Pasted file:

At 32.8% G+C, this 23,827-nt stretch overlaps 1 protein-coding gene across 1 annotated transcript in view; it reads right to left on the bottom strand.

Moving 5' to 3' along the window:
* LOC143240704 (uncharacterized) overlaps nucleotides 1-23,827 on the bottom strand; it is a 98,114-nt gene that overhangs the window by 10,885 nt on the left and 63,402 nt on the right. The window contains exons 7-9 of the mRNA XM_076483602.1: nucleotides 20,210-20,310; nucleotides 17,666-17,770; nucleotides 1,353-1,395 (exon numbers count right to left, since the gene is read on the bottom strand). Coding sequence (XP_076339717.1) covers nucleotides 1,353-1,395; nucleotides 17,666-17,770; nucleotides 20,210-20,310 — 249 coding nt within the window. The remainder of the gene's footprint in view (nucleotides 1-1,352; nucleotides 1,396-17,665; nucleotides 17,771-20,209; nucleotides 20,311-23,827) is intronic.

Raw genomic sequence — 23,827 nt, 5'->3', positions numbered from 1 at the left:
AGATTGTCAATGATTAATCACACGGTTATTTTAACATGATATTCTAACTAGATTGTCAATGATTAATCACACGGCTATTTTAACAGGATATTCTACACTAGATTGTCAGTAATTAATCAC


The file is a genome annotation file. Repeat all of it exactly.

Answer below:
At 32.8% G+C, this 23,827-nt stretch overlaps 1 protein-coding gene across 1 annotated transcript in view; it reads right to left on the bottom strand.

Moving 5' to 3' along the window:
* LOC143240704 (uncharacterized) overlaps nucleotides 1-23,827 on the bottom strand; it is a 98,114-nt gene that overhangs the window by 10,885 nt on the left and 63,402 nt on the right. The window contains exons 7-9 of the mRNA XM_076483602.1: nucleotides 20,210-20,310; nucleotides 17,666-17,770; nucleotides 1,353-1,395 (exon numbers count right to left, since the gene is read on the bottom strand). Coding sequence (XP_076339717.1) covers nucleotides 1,353-1,395; nucleotides 17,666-17,770; nucleotides 20,210-20,310 — 249 coding nt within the window. The remainder of the gene's footprint in view (nucleotides 1-1,352; nucleotides 1,396-17,665; nucleotides 17,771-20,209; nucleotides 20,311-23,827) is intronic.

Raw genomic sequence — 23,827 nt, 5'->3', positions numbered from 1 at the left:
AGATTGTCAATGATTAATCACACGGTTATTTTAACATGATATTCTAACTAGATTGTCAATGATTAATCACACGGCTATTTTAACAGGATATTCTACACTAGATTGTCAGTAATTAATCAC